Jaguar Land Rover - Opening the door to potential
As part of a wide and eagerly awaited forward business plan the announcement yesterday from Jaguar Land Rover management that by 2014 one of either Castle Bromwich or Solihull-based plants will close as part of the overall production integration process should not really have surprised.
Why? Leaving aside the need to continually adapt and change to industry and macro events I will provide two reasons - firstly that the Halewood plant for which JLR separately announced it would eventually create 800 new jobs to produce the environmentally friendly LRX concept vehicle is already a modern, efficient and very well invested plant with half decent industrial relations.
Secondly and importantly, whilst it is probably fair to say that Castle Bromwich does have some natural limits in terms of structure and with particular regard to future expansion it surely true to say that the industrial relations record at the old 'Meteor Works' plant in Solihull has been far less than spectacular.
Not that the Solihull plant doesn't have some other limitations as well though my guess is that with a little hard work, effort, determination and investment all could be cured here. Speculating on which plant will close is always a dangerous game. In my considered view though the final decision on which plant will eventually close will very much depend on the attitude of workers and trade unions.
Thus before going off on the already promised charge against change those same workers and trade unions - both at Solihull and Castle Bromwich - would do as well to note that even though one plant will close there are no plans for further job losses within the group. Thus this statement of intent by JLR and that is clearly supported by Tata Automotive should be seen by all concerned as progressive - a big step forward to carving out a long term future and growth for the company - a leap forward to what boils down to investment for JLR's future.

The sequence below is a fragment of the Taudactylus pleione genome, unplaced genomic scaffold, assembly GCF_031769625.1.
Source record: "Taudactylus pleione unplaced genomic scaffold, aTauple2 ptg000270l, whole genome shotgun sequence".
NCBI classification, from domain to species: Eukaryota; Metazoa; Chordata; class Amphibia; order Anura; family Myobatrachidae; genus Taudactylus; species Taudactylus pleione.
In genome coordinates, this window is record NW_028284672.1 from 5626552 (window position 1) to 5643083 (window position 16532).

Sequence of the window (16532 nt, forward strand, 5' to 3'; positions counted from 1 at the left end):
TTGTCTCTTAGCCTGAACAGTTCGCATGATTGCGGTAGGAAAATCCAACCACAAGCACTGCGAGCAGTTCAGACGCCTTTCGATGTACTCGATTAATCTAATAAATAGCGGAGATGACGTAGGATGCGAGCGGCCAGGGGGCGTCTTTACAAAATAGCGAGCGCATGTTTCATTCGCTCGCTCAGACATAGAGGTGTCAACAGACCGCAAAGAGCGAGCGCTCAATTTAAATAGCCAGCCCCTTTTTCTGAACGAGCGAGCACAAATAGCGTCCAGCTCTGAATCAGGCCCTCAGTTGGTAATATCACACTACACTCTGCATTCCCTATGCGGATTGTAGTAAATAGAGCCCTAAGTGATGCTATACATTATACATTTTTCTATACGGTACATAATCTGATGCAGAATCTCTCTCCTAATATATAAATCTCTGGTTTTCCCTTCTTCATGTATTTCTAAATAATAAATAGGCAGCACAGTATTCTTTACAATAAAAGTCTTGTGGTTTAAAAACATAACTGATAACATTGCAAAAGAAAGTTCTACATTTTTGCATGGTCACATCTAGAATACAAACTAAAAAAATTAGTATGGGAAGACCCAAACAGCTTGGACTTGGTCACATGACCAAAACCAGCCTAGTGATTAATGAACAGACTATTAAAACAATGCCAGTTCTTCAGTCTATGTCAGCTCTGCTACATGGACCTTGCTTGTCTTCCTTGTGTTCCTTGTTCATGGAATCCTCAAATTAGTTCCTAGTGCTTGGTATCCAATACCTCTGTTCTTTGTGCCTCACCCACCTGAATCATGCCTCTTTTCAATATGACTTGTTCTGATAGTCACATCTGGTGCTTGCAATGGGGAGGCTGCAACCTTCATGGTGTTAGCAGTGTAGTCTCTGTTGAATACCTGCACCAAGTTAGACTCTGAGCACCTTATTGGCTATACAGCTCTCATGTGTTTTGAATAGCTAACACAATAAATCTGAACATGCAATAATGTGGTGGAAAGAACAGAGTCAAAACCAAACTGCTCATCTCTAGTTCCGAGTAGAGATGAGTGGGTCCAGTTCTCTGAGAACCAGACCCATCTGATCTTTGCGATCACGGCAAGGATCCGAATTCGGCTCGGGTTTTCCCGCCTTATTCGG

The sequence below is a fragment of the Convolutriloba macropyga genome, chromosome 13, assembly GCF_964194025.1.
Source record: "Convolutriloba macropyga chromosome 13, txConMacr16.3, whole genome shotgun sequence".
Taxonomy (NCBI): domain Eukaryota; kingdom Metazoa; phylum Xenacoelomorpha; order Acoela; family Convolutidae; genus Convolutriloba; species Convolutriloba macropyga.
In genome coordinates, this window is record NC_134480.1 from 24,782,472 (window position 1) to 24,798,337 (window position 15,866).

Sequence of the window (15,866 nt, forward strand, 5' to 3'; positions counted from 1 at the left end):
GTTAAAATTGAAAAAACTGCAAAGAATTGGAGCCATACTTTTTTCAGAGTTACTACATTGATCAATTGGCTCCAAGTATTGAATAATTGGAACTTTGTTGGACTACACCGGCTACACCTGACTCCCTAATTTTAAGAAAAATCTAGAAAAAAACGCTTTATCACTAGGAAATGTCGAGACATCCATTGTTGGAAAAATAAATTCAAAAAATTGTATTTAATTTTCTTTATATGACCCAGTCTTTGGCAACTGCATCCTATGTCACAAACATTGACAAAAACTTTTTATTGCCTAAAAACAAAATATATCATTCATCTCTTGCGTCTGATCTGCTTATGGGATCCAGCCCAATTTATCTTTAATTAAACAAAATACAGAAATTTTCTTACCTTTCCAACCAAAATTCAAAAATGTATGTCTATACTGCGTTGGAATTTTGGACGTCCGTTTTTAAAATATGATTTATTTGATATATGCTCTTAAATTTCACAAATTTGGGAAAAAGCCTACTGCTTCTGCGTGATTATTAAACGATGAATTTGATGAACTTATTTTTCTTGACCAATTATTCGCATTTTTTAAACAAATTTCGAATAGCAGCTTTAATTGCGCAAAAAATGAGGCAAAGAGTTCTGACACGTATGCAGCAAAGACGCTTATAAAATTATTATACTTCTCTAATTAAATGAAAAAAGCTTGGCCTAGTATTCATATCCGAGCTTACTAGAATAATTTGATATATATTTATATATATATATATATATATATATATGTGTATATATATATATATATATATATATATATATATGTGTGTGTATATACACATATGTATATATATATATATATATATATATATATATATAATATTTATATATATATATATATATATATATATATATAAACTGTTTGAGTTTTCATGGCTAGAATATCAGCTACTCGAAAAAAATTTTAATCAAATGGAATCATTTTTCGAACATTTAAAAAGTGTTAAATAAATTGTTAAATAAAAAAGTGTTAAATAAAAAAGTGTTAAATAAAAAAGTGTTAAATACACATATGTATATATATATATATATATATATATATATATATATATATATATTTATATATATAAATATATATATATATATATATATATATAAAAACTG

Opposing change on this scale in my view is futile. Not only to survive and prosper in home markets but to even begin to lead any new charge in export markets means that JLR needs to adapt and change.
Change of course is a constant phenomenon in any manufacturing process just as it is in product design, marketing and sales. What JLR management are attempting in my view is to push through a completely new approach. It is one that also closes the door on short term thinking taking a giant leap forward on the long term investment approach.
Importantly in doing so and giving its full support Tata's future commitment to JLR surely confirms how wrong Lord Mandelson was to cold shoulder the Indian based company that owns JLR.
Thankfully and to achieve part of the plan that has now formally begun to unfold JLR did finally win ÃÂ£340m loan funding from the European Investment Bank. The rest - the modernisation and investment of the remaining Midland based plant, investment in other new models etc together with remaining necessary manufacturing integration will one assumes be done from its own financial resources.
I have been fortunate enough to meet JLR's senior management and also senior management of both Tata Motors and importantly, Tata Sons. I am impressed with all that I have seen. Importantly and what I would commend to JLR workers most is that within these guys I see commitment, investment and long as opposed to short term thinking. Cash may be king but make no mistake that Tata will back its UK premium product JLR.
Instead of thinking five years think ten, fifteen and even twenty. And if you want proof of what can be done to a company that looks a touch down and out look no further than one of JLR's big competitors in the form of BMW. Easy to forget that just fifty years ago BMW was all but bust. While Daimler Benz was hovering over what looked an interesting prey it took the enterprise and vision of one man - Herbert Quandt to turn BMW from a seeming walking disaster to the great company that it surely is today. Thus I am left to happily conclude that in the case of Jaguar Land Rover if workers and trade unions give the company the necessary level of support that the vision that Ratan Tata had little more than a year ago really will eventually pay off.